Let’s set that aside for the moment, though, and go back to the first question: Who actually is electable?

Sen. Elizabeth Warren (D-Mass.) slammed former congressman John Delaney (D-Md.) in the second round of the Democratic presidential debates on July 30. (CNN)

Again, whatever the reasons (name ID or something else), Biden is the obvious leader on this question. Polls nationally and in key states show him leading Trump by as much as double digits, while other Democrats like Warren are in much closer races. Biden leads Trump by 8.1 points in the national RealClearPolitics average, while Sanders leads by 5 and Warren leads by 2.4 — within almost every poll’s margin of error. The recent Post-ABC poll (among others) suggested this is in large part thanks to moderates. While Biden led them by 29 points, Warren’s lead was 18.

A new poll from Stanley Greenberg of left-leaning Democracy Corps, though, provides some more encouraging signs for Warren. It tested both her and Biden against Trump, seeking to find out how the leading candidates from the party’s two flanks might compare in a 2020 general election. The answer is: pretty similarly.

While Biden leads by eight points (49-41) in a race that includes Rep. Justin Amash (I-Mich.) as the Libertarian nominee, Warren leads by six (49-43). What’s more, Greenberg finds that, while Biden does better among independents (+10 vs. Warren’s +5), Warren consolidates Democrats better (getting 90 percent of their support vs. Biden’s 86 percent). And while Biden gets 21 percent of Republican moderates, Warren gets a respectable 15 percent.

Perhaps most importantly for Warren, she actually does just as well as Biden among working-class white voters. Both trail by 19 points with a group Trump won by 27 points in 2016 — a margin he’ll probably need to match in 2020.

2020 Democratic presidential candidates made their stances clear following the first of two debates in Miami on June 26. (Drea Cornejo, Joyce Koh, Jon Gerberg/The Washington Post)

This is but one poll, of course, and most polls show Biden clearly doing better than Warren against Trump. That could change as Warren becomes better-known. There’s also something to be said for motivating the base (if Democrats don’t feel like unseating Trump is motivation enough). These early general-election polls test a static universe of voters that doesn’t change with each potential nominee, but that nominee could matter in some voters’ decisions about whether it’s worth showing up — on both sides.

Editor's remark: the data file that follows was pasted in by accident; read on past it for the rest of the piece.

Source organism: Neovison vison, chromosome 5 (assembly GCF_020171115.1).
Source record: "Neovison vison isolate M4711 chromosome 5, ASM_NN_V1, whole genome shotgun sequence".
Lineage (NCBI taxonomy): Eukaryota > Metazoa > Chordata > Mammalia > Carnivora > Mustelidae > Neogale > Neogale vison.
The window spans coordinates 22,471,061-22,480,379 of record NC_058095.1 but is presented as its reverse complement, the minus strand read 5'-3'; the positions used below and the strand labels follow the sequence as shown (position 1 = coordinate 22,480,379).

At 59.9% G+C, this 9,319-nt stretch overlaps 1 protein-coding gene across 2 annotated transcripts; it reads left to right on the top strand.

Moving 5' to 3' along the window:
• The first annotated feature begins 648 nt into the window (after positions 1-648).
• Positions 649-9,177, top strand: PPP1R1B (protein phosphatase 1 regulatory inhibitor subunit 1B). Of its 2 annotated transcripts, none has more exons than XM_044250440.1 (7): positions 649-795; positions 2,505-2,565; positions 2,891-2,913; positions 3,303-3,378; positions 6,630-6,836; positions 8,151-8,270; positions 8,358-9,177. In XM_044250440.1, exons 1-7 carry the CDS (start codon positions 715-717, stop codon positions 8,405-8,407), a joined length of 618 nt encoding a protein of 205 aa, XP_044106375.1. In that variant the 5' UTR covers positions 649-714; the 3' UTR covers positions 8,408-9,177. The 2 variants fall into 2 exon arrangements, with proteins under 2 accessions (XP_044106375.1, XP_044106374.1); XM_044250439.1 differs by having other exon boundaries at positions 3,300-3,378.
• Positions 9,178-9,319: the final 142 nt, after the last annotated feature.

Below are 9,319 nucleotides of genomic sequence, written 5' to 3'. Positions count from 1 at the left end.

It’s also worth emphasizing that this is a question as old as time, and early prognostications often don’t pan out. As Dan Balz was written, there was a time when electability was supposed to be a hurdle for Ronald Reagan. People wondered whether the United States would elect a black president before Barack Obama answered that pretty emphatically. And electability was supposed to be Clinton’s calling card, before the supposedly unelectable Trump made us all look like fools.

Underlying all of this are very valid questions about whether being a female candidate is an asset or a liability — questions that one election three years ago couldn’t possibly answer definitively.

Warren, for her part, seems to recognize that rising in the polls will only lead to these kinds of questions, and she offered a pretty emphatic statement about the importance of electability in last week’s debate.

“I get it: There is a lot at stake, and people are scared,” she said. “But we can’t choose a candidate we don’t believe in just because we’re too scared to do anything else.”

Polls suggest, for now, that Democratic voters are more concerned with beating Trump than with ideological purity. Warren’s job will be to convince them that she’s got enough of the former for people to vote for the candidate with the latter.